The city and Carnegie Mellon University are expanding a network of high-tech traffic signals that monitor flow and instantly react, changing their timing to move vehicles through intersections more efficiently.

The expansion, to be done by early next year, will add the signals to several intersections along Baum Boulevard and Centre Avenue, stretching from East Liberty to Oakland.

When the work is done, the system will extend from Penn and Braddock avenues in Point Breeze through Larimer, East Liberty, Friendship, Bloomfield, Shadyside and Oakland, with 49 intersections equipped with the smarter signals.

The signals use cameras or radar to monitor traffic and are able to communicate with one another to minimize wait time for drivers. Deployment of 18 such signals in East Liberty is credited with reducing wait times by 42 percent and travel time by 24 percent, officials said.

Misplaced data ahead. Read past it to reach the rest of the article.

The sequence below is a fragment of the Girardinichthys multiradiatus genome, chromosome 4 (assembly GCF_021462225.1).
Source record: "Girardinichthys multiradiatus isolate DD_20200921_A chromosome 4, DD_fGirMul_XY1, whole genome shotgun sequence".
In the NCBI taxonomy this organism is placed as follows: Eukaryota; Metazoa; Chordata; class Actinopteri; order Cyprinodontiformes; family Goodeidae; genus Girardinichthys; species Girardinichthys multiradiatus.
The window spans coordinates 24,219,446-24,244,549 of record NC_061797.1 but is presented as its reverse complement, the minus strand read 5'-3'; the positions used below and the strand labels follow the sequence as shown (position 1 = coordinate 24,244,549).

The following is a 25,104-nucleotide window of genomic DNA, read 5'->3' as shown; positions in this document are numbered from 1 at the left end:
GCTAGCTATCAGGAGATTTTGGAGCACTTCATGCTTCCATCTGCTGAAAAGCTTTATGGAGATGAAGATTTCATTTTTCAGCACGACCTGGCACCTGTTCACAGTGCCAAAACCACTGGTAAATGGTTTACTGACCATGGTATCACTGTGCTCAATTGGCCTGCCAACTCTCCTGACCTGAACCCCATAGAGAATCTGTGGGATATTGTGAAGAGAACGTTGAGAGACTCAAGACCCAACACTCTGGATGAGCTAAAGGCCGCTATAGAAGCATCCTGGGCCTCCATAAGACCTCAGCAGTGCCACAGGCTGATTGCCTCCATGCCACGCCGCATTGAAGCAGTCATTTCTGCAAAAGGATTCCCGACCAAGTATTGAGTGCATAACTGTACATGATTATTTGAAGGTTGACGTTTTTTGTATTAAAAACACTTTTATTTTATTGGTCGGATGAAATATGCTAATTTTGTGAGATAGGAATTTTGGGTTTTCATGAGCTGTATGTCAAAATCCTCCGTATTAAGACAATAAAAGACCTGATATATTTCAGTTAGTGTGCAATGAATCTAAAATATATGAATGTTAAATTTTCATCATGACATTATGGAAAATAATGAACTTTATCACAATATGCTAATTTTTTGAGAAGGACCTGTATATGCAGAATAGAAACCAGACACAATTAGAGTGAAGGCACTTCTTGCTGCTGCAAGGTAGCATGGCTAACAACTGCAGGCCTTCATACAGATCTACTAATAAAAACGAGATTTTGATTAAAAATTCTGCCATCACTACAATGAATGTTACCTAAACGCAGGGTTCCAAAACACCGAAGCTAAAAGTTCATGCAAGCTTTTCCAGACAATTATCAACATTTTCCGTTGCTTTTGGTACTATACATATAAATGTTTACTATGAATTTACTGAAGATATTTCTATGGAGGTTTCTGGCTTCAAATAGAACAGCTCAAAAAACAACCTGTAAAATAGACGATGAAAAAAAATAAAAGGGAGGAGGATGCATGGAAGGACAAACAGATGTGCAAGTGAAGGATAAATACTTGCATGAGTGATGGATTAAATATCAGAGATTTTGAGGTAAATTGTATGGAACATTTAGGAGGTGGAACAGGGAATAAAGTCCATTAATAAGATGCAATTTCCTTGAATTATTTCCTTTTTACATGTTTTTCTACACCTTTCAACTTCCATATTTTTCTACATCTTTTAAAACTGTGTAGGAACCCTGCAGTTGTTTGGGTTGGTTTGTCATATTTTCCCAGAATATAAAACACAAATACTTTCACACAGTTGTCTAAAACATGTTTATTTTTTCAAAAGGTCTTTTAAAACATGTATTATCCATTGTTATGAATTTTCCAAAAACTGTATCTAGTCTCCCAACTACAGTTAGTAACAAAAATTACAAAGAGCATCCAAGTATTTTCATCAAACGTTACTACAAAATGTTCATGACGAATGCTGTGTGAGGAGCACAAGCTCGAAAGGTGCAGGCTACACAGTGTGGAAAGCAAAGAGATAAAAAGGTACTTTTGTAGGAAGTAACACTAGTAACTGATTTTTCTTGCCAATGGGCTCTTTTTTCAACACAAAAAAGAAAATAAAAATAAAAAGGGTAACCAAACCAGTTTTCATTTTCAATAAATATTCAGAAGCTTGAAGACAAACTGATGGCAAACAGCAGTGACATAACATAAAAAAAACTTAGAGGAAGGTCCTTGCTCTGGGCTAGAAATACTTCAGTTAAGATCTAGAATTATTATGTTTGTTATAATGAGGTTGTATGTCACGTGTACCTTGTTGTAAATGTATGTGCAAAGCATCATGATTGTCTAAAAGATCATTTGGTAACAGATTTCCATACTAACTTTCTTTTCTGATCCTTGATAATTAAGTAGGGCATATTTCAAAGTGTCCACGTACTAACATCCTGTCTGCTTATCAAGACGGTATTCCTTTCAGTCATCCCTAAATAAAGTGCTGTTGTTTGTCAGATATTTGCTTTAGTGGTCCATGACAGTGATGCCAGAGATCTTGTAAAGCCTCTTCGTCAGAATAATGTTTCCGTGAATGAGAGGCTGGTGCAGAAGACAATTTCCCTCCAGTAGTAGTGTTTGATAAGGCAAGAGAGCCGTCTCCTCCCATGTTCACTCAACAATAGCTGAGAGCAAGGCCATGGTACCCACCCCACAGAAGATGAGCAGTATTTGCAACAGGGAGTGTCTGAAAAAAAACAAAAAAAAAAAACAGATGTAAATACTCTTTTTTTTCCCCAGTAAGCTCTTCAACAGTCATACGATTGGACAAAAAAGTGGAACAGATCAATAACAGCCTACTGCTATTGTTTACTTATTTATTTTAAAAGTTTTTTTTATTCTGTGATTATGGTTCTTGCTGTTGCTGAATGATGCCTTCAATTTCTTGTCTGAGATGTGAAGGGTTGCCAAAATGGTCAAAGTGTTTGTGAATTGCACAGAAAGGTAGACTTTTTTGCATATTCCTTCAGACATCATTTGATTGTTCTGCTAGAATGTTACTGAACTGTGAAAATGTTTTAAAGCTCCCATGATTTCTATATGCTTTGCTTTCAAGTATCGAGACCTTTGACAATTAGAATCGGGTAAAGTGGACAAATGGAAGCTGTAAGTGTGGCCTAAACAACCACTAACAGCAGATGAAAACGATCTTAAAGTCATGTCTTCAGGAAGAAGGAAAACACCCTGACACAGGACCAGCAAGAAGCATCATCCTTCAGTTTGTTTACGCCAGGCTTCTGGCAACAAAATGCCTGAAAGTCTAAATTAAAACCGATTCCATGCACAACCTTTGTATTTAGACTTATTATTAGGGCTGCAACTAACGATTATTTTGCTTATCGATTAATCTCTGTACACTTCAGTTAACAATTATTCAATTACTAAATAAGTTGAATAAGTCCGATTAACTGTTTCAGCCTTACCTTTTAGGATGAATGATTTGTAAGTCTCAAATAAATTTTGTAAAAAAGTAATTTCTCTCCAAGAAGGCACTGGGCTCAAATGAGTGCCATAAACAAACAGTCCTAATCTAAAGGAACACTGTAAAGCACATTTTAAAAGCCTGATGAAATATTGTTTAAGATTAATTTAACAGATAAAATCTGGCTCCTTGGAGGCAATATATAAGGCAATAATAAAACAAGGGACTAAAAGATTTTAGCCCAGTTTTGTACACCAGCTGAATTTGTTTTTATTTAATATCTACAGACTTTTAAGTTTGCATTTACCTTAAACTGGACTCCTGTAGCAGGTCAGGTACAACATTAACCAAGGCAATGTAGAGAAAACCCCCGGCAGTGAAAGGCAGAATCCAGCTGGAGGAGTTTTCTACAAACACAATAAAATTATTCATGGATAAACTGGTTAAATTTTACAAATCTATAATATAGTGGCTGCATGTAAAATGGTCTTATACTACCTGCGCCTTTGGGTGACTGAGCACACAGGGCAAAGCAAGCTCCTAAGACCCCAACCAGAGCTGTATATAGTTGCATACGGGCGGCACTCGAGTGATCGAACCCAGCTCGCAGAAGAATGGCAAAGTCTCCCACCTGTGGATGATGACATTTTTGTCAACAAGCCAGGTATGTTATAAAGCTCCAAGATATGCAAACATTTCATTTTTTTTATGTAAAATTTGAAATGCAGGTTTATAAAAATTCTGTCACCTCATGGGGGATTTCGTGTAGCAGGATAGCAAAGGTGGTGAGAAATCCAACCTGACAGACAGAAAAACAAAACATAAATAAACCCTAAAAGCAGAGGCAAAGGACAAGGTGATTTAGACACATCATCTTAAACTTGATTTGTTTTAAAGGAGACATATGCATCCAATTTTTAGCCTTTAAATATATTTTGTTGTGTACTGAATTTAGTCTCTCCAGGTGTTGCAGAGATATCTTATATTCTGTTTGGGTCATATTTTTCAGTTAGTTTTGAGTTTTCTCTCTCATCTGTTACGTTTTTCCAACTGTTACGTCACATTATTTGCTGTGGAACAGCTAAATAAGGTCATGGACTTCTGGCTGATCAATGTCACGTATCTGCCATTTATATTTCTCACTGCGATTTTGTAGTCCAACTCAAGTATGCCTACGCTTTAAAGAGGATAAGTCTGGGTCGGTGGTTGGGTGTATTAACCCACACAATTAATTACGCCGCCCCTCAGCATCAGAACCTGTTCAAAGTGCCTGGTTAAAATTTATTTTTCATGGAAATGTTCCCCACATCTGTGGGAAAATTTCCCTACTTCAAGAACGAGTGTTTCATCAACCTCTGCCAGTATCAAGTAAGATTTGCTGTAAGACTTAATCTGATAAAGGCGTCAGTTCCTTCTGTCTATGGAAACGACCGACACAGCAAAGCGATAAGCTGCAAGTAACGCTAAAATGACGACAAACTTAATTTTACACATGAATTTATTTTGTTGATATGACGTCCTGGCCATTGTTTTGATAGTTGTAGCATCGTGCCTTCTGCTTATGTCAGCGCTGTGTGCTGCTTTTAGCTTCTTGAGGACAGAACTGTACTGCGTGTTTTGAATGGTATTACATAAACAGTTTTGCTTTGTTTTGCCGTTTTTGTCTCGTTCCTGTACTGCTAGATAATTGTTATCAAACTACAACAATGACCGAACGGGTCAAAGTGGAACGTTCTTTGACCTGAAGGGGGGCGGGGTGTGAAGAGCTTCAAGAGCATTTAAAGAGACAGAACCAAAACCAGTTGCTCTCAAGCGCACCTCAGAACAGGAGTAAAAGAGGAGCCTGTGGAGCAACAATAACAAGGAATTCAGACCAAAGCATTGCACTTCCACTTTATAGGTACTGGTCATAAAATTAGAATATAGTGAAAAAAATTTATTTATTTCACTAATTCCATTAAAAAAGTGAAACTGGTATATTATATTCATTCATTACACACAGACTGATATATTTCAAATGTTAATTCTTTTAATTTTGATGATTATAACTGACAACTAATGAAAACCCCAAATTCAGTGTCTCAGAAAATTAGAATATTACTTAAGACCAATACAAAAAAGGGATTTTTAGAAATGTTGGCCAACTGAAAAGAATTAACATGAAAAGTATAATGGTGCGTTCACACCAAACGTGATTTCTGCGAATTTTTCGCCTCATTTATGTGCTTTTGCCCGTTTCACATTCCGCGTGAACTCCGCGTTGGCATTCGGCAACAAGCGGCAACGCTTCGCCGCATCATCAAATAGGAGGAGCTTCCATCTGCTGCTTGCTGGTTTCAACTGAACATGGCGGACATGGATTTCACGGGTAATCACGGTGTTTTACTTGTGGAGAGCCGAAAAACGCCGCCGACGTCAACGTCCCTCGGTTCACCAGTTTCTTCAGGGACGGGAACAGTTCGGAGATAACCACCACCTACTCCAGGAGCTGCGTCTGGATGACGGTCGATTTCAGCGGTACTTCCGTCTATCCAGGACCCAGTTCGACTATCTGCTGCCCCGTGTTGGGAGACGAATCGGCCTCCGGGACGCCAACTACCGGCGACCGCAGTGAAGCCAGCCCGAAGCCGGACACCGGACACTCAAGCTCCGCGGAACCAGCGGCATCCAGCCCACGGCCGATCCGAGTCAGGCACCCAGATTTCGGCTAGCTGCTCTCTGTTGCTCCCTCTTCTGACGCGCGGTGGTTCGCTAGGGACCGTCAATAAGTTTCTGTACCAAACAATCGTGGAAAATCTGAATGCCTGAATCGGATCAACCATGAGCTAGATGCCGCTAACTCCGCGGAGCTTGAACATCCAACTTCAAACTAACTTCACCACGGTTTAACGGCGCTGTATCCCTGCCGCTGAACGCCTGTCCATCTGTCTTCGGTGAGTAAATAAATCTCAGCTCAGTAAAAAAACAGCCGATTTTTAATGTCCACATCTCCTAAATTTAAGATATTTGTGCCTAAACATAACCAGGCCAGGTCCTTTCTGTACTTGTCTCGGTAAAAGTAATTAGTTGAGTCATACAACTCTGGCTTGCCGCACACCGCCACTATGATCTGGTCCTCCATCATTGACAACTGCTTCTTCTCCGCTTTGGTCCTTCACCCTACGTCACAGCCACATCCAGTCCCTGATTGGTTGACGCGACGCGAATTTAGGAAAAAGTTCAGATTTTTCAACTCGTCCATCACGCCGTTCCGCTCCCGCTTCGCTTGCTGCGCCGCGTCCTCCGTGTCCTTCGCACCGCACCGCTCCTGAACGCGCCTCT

“Imagine if traffic signals had the ability to see the traffic that was there. Then imagine the traffic signals had the ability to talk to each other, second by second,” Mayor Bill Peduto said at a news conference. “It’s not something from George Jetson. It’s something that’s happening right here in Pittsburgh today.”

The pilot project that upgraded the East Liberty signals “produced some really surprising results,” said Allen Biehler, executive director of the University Transportation Center at CMU. “You’ve got to kind of pinch yourself and say, ‘Is this for real?’ ”

UPMC, the Hillman Foundation, the Heinz Endowments and R.K. Mellon Foundation are paying about $1.3 million of the $1.8 million project cost, with federal, state and city money covering the rest.

Post-Gazette: City expands use of high-tech traffic signals